Probably one of the biggest topics for discussion after a hard or long workout is how stiff and sore clients are over the following few days. So I thought I’d just summarise the best methods of recovery. Many experienced athletes will have their own views on this and it depends to some extent on personal preference. This is intended more as a guide for novice exercisers.
DOMS (delayed onset muscle soreness) normally occurs anything from 24-72 hours after hard sessions where muscles are being used that haven’t been properly used for a while or after long endurance efforts where the muscles have been used for much longer periods than normally. There is still some doubt about what causes it but it may well be due to microscopic damage to the muscle cell. Don’t be alarmed! This low level damage is actually a necessary and desirable process because the body then repairs itself and adapts and improves so that it can cope more easily with this kind of punishment next time around should it be necessary. Look upon it as part of the evolutionary process by which we become better adapted to our environment. It is NOT caused by an accumulation of lactic acid as studies have shown that this is dispersed within one hour of training.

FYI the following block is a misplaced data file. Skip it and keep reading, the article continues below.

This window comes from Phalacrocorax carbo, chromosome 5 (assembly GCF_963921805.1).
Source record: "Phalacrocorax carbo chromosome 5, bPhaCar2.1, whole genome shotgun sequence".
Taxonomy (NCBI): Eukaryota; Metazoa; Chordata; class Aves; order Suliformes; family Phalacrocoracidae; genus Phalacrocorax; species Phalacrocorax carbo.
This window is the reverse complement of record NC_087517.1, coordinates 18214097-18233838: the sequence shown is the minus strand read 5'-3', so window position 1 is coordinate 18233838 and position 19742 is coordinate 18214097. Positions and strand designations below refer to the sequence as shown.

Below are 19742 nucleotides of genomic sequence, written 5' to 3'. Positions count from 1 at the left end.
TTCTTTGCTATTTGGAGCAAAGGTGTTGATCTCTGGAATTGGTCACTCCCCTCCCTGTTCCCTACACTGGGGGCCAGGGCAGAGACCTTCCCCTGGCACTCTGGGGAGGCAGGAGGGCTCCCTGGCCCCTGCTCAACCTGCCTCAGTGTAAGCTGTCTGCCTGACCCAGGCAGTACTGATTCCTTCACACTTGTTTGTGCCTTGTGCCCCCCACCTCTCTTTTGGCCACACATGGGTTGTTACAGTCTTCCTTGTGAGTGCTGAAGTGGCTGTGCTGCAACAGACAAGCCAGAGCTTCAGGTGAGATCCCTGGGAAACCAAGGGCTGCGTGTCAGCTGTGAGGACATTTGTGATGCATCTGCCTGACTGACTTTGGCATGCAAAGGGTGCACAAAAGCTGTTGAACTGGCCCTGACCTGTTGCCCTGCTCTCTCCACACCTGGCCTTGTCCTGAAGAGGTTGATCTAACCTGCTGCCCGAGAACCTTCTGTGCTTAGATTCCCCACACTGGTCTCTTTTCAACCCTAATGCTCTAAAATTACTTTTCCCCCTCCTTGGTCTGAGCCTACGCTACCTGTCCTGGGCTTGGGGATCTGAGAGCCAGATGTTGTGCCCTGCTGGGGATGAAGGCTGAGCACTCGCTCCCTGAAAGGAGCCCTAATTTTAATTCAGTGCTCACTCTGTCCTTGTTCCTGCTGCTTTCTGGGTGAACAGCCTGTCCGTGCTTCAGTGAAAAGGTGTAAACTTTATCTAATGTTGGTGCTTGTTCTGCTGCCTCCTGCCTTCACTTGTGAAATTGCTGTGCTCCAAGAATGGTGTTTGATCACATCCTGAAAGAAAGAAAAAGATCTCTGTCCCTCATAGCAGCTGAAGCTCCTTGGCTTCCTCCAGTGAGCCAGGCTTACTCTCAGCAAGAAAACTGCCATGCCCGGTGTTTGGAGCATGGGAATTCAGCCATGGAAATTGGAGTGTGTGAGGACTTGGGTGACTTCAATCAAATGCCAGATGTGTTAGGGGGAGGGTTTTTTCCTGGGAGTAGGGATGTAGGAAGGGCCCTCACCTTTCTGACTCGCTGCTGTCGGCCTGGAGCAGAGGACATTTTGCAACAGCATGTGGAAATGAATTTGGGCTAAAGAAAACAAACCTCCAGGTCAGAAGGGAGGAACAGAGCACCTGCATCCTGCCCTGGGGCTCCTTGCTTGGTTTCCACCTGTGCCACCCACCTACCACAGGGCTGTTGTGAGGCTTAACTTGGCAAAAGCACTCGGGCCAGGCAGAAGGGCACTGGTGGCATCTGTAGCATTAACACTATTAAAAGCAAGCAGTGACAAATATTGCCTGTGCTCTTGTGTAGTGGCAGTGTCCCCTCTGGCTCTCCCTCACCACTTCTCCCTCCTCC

So what can we do to help alleviate the soreness of DOMS? Ironically perhaps the best way is to continue to use the sore muscles because the body produces its own pain killers to make the discomfort more tolerable. The worst thing you can do is to not use those muscles at all because it will take much longer to recover. Low intensity aerobic exercise is best – a gentle walk or light jog, a leisurely swim etc. all speed up the recovery process. As a long distance triathlete and ultra runner, I find that I can run, bike or swim for periods of many hours without really experiencing any kind of stiffness or soreness in the following days, simply because I mix up the high intensity training with a large dose of low intensity recovery work. I can easily train for up to around 20 hours a week in this way, which gives me a fantastic aerobic base, although it is important to take the odd day of almost complete rest to prevent eventual fatigue. The only time I really suffer with DOMS is if I do circuit training or some other exercise that uses different muscle groups.
Other effective methods of promoting recovery are massage, proper nutrition and hydration, including plenty of water, hot baths (anything to promote blood flow to the affected muscles helps). Unproven methods include ice baths (although many elite athletes use them), static stretching etc.
However, the good news is that DOMS is actually proof that you worked hard enough to achieve adaptation. With proper rest and recovery, which depends on the individual also, you will bounce back a little stronger next time, and, if you continue to overload these muscles gradually over time, they will become a lot more efficient.
I hope that my boot campers will be encouraged by this thought.